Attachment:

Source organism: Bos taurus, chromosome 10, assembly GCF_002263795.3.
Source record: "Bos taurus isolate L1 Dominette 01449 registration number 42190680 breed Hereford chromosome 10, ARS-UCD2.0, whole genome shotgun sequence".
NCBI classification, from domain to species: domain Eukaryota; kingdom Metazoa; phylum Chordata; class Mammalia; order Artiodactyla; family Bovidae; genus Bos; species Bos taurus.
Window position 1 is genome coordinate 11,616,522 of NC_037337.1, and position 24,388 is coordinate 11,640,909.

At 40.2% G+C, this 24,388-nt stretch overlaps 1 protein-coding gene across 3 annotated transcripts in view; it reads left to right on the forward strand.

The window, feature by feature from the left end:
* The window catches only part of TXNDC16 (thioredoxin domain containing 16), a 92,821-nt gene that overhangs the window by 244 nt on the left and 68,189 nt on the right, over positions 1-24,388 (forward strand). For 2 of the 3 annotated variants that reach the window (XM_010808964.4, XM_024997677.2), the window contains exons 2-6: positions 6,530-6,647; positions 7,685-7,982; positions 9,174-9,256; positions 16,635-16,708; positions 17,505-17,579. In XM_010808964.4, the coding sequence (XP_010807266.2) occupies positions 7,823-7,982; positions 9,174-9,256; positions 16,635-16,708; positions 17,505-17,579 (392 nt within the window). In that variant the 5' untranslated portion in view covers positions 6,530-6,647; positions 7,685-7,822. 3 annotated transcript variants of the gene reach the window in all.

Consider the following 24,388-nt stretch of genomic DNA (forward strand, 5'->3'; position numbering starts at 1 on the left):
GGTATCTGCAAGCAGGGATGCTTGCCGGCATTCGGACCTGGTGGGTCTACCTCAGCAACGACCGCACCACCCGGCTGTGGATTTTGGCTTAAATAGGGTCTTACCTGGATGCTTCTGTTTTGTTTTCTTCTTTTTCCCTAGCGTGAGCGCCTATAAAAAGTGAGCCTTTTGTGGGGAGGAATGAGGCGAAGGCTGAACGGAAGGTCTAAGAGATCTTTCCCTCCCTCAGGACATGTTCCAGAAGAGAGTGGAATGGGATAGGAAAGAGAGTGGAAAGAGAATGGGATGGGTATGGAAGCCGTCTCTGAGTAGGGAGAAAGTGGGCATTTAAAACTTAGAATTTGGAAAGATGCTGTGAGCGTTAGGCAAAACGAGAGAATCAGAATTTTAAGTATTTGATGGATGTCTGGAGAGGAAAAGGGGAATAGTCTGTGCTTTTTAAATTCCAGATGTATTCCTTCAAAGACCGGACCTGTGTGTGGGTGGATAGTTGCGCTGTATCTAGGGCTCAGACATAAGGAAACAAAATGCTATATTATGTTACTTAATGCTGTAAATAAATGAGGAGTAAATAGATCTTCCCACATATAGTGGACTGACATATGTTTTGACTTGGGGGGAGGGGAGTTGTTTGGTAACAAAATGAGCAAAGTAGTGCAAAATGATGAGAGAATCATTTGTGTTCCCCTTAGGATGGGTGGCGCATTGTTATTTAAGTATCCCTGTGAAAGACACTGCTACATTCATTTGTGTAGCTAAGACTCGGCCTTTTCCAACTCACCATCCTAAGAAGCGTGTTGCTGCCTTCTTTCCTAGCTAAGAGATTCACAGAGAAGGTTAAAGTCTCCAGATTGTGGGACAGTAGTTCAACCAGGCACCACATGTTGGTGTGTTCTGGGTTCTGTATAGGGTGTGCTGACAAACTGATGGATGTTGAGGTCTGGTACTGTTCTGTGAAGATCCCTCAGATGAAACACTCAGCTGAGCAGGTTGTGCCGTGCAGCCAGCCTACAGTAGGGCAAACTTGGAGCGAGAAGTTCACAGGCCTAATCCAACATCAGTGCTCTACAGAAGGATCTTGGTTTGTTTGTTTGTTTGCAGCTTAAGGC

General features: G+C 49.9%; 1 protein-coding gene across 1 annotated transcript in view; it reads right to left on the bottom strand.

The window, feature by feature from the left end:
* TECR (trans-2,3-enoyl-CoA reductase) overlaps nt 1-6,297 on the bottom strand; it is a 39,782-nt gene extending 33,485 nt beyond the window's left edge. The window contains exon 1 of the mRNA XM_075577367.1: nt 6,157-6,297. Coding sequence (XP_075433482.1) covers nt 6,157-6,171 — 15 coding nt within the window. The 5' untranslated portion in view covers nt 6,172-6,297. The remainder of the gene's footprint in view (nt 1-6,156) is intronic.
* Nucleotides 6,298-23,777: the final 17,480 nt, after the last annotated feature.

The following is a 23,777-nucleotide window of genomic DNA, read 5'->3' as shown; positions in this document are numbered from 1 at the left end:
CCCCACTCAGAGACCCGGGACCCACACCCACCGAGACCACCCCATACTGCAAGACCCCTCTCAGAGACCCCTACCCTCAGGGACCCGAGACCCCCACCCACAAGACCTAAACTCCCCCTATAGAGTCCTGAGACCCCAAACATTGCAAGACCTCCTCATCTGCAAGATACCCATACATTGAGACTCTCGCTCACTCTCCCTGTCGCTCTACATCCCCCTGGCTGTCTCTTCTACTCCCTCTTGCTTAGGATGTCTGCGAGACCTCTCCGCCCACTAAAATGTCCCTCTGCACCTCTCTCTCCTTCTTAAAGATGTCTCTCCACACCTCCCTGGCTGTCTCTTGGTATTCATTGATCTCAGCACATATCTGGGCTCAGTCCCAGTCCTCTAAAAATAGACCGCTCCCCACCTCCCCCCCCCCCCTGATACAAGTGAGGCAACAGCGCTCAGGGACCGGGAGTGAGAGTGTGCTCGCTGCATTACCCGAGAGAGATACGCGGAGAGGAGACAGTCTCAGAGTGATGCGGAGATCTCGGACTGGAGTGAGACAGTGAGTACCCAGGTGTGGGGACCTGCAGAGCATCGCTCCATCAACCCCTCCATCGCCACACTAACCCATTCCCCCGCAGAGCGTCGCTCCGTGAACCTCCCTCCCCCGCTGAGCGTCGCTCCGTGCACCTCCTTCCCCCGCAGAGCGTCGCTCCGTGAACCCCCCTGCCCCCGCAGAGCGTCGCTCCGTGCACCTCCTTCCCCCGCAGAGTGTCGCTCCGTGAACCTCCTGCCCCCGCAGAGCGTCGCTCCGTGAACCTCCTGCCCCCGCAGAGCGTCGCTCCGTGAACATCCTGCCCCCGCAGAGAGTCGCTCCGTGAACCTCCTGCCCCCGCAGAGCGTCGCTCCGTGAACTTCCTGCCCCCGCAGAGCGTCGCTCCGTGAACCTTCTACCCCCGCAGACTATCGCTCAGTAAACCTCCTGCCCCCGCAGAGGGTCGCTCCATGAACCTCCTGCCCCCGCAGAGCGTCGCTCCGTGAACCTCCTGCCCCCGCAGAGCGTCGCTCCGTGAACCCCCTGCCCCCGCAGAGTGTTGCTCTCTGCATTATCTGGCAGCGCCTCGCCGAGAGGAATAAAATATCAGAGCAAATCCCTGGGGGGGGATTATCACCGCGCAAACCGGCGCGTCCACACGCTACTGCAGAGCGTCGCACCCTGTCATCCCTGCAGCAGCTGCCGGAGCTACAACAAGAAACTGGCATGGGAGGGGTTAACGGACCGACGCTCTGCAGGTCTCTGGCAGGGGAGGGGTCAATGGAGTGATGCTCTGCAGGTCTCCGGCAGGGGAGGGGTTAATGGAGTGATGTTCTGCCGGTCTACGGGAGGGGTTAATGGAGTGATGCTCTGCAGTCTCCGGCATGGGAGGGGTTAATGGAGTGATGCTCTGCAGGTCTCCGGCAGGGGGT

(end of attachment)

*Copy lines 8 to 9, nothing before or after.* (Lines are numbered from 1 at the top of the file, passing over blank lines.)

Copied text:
Consider the following 24,388-nt stretch of genomic DNA (forward strand, 5'->3'; position numbering starts at 1 on the left):
GGTATCTGCAAGCAGGGATGCTTGCCGGCATTCGGACCTGGTGGGTCTACCTCAGCAACGACCGCACCACCCGGCTGTGGATTTTGGCTTAAATAGGGTCTTACCTGGATGCTTCTGTTTTGTTTTCTTCTTTTTCCCTAGCGTGAGCGCCTATAAAAAGTGAGCCTTTTGTGGGGAGGAATGAGGCGAAGGCTGAACGGAAGGTCTAAGAGATCTTTCCCTCCCTCAGGACATGTTCCAGAAGAGAGTGGAATGGGATAGGAAAGAGAGTGGAAAGAGAATGGGATGGGTATGGAAGCCGTCTCTGAGTAGGGAGAAAGTGGGCATTTAAAACTTAGAATTTGGAAAGATGCTGTGAGCGTTAGGCAAAACGAGAGAATCAGAATTTTAAGTATTTGATGGATGTCTGGAGAGGAAAAGGGGAATAGTCTGTGCTTTTTAAATTCCAGATGTATTCCTTCAAAGACCGGACCTGTGTGTGGGTGGATAGTTGCGCTGTATCTAGGGCTCAGACATAAGGAAACAAAATGCTATATTATGTTACTTAATGCTGTAAATAAATGAGGAGTAAATAGATCTTCCCACATATAGTGGACTGACATATGTTTTGACTTGGGGGGAGGGGAGTTGTTTGGTAACAAAATGAGCAAAGTAGTGCAAAATGATGAGAGAATCATTTGTGTTCCCCTTAGGATGGGTGGCGCATTGTTATTTAAGTATCCCTGTGAAAGACACTGCTACATTCATTTGTGTAGCTAAGACTCGGCCTTTTCCAACTCACCATCCTAAGAAGCGTGTTGCTGCCTTCTTTCCTAGCTAAGAGATTCACAGAGAAGGTTAAAGTCTCCAGATTGTGGGACAGTAGTTCAACCAGGCACCACATGTTGGTGTGTTCTGGGTTCTGTATAGGGTGTGCTGACAAACTGATGGATGTTGAGGTCTGGTACTGTTCTGTGAAGATCCCTCAGATGAAACACTCAGCTGAGCAGGTTGTGCCGTGCAGCCAGCCTACAGTAGGGCAAACTTGGAGCGAGAAGTTCACAGGCCTAATCCAACATCAGTGCTCTACAGAAGGATCTTGGTTTGTTTGTTTGTTTGCAGCTTAAGGC